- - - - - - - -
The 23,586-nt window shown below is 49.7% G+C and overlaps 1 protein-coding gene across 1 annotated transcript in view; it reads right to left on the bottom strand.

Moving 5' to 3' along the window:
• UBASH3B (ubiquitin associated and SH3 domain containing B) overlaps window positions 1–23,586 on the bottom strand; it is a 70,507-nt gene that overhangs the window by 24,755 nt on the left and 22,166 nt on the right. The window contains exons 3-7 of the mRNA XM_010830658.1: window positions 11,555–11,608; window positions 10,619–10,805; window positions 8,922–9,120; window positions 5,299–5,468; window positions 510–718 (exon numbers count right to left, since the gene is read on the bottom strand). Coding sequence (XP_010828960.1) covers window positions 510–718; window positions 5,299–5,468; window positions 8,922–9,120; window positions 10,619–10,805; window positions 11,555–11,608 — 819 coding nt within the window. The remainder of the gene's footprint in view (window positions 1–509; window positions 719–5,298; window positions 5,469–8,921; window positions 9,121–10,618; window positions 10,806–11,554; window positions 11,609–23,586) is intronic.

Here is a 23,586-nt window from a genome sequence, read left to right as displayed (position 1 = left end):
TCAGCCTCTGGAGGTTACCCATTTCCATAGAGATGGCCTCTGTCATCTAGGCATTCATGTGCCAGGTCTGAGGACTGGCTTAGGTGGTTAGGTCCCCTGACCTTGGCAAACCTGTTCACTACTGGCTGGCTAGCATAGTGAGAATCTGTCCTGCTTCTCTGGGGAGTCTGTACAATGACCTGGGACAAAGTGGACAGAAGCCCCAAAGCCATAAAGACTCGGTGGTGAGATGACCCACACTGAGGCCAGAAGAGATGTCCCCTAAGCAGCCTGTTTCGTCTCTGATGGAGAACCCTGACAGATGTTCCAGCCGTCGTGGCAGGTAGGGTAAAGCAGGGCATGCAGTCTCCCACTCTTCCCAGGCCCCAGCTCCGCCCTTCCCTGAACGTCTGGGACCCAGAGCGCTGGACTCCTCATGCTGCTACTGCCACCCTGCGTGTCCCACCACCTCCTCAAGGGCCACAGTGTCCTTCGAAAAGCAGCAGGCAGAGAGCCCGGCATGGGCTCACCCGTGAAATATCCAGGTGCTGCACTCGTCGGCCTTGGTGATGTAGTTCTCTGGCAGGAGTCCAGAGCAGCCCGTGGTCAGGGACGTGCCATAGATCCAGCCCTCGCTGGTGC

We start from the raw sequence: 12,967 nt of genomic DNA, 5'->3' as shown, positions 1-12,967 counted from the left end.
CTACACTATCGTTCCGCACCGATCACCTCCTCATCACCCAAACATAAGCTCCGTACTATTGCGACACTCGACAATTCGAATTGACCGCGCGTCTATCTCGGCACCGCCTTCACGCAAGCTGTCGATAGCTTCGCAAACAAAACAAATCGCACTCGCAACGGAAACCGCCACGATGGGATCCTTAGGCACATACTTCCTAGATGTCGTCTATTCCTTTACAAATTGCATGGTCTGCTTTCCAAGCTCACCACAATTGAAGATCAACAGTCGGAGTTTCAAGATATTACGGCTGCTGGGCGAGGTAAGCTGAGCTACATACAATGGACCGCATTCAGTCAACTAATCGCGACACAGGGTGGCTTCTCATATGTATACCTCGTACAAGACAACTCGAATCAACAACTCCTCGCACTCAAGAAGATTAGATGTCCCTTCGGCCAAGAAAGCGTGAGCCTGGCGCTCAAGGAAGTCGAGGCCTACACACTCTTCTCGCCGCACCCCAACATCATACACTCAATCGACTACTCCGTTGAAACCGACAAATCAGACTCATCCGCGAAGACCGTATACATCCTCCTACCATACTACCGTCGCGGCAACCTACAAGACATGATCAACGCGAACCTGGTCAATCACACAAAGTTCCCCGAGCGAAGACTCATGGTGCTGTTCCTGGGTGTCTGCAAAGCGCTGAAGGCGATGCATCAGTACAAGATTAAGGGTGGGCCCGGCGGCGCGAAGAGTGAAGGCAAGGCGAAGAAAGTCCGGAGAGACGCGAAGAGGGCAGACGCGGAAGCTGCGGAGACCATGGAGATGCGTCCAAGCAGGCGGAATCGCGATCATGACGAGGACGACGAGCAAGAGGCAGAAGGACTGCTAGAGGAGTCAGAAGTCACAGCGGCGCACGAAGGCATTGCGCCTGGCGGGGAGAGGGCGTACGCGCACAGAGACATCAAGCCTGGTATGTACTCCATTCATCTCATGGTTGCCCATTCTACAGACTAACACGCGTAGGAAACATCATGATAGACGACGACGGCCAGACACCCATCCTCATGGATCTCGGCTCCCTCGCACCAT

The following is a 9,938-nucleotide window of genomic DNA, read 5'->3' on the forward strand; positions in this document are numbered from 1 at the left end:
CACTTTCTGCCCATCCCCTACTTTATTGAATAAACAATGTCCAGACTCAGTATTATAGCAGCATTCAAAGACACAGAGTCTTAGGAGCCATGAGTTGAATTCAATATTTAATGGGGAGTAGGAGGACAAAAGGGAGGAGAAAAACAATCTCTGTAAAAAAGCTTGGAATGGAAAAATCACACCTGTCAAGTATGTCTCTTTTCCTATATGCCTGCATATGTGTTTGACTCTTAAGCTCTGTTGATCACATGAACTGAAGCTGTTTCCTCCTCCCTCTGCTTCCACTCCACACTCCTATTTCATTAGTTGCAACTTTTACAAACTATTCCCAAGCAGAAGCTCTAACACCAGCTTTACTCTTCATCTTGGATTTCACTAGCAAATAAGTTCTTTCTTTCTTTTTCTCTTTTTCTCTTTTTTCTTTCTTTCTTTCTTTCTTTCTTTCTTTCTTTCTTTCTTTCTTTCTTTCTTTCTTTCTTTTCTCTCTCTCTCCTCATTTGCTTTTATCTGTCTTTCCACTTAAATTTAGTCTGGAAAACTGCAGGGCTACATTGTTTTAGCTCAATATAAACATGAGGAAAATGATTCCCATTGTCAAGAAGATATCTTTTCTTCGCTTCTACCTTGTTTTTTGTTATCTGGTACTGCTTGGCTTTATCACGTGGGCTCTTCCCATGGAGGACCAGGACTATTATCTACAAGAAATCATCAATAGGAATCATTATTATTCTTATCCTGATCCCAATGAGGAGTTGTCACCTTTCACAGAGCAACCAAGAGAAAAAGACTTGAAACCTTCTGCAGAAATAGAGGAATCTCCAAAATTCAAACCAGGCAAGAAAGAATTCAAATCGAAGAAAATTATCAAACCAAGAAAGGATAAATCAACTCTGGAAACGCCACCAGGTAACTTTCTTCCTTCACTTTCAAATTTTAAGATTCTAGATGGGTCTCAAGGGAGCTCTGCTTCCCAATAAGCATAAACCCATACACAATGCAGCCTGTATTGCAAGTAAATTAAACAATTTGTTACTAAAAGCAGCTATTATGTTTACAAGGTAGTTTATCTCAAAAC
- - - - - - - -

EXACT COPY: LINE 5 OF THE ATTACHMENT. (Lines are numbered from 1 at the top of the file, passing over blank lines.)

TCAGCCTCTGGAGGTTACCCATTTCCATAGAGATGGCCTCTGTCATCTAGGCATTCATGTGCCAGGTCTGAGGACTGGCTTAGGTGGTTAGGTCCCCTGACCTTGGCAAACCTGTTCACTACTGGCTGGCTAGCATAGTGAGAATCTGTCCTGCTTCTCTGGGGAGTCTGTACAATGACCTGGGACAAAGTGGACAGAAGCCCCAAAGCCATAAAGACTCGGTGGTGAGATGACCCACACTGAGGCCAGAAGAGATGTCCCCTAAGCAGCCTGTTTCGTCTCTGATGGAGAACCCTGACAGATGTTCCAGCCGTCGTGGCAGGTAGGGTAAAGCAGGGCATGCAGTCTCCCACTCTTCCCAGGCCCCAGCTCCGCCCTTCCCTGAACGTCTGGGACCCAGAGCGCTGGACTCCTCATGCTGCTACTGCCACCCTGCGTGTCCCACCACCTCCTCAAGGGCCACAGTGTCCTTCGAAAAGCAGCAGGCAGAGAGCCCGGCATGGGCTCACCCGTGAAATATCCAGGTGCTGCACTCGTCGGCCTTGGTGATGTAGTTCTCTGGCAGGAGTCCAGAGCAGCCCGTGGTCAGGGACGTGCCATAGATCCAGCCCTCGCTGGTGC